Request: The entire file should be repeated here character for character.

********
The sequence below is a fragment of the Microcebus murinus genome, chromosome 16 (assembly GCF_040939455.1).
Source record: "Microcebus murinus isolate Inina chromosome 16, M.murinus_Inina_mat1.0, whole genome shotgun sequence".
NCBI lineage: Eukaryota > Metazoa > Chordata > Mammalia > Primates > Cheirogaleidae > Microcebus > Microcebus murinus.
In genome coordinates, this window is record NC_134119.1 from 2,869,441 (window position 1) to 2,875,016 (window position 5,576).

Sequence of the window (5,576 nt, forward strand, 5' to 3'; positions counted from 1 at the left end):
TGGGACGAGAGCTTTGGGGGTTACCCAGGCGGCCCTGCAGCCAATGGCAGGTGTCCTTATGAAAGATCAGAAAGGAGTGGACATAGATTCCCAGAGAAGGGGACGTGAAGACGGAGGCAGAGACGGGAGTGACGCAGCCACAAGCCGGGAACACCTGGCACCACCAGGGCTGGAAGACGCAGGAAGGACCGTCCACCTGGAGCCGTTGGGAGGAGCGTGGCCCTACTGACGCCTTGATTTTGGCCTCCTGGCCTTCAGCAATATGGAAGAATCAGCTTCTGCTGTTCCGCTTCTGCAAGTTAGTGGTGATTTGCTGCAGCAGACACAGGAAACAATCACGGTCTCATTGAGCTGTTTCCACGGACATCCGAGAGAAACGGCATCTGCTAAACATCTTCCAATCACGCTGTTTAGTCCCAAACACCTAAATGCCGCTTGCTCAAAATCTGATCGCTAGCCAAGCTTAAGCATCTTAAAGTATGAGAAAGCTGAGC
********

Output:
The sequence below is a fragment of the Microcebus murinus genome, chromosome 16 (assembly GCF_040939455.1).
Source record: "Microcebus murinus isolate Inina chromosome 16, M.murinus_Inina_mat1.0, whole genome shotgun sequence".
NCBI lineage: Eukaryota > Metazoa > Chordata > Mammalia > Primates > Cheirogaleidae > Microcebus > Microcebus murinus.
In genome coordinates, this window is record NC_134119.1 from 2,869,441 (window position 1) to 2,875,016 (window position 5,576).

Sequence of the window (5,576 nt, forward strand, 5' to 3'; positions counted from 1 at the left end):
TGGGACGAGAGCTTTGGGGGTTACCCAGGCGGCCCTGCAGCCAATGGCAGGTGTCCTTATGAAAGATCAGAAAGGAGTGGACATAGATTCCCAGAGAAGGGGACGTGAAGACGGAGGCAGAGACGGGAGTGACGCAGCCACAAGCCGGGAACACCTGGCACCACCAGGGCTGGAAGACGCAGGAAGGACCGTCCACCTGGAGCCGTTGGGAGGAGCGTGGCCCTACTGACGCCTTGATTTTGGCCTCCTGGCCTTCAGCAATATGGAAGAATCAGCTTCTGCTGTTCCGCTTCTGCAAGTTAGTGGTGATTTGCTGCAGCAGACACAGGAAACAATCACGGTCTCATTGAGCTGTTTCCACGGACATCCGAGAGAAACGGCATCTGCTAAACATCTTCCAATCACGCTGTTTAGTCCCAAACACCTAAATGCCGCTTGCTCAAAATCTGATCGCTAGCCAAGCTTAAGCATCTTAAAGTATGAGAAAGCTGAGC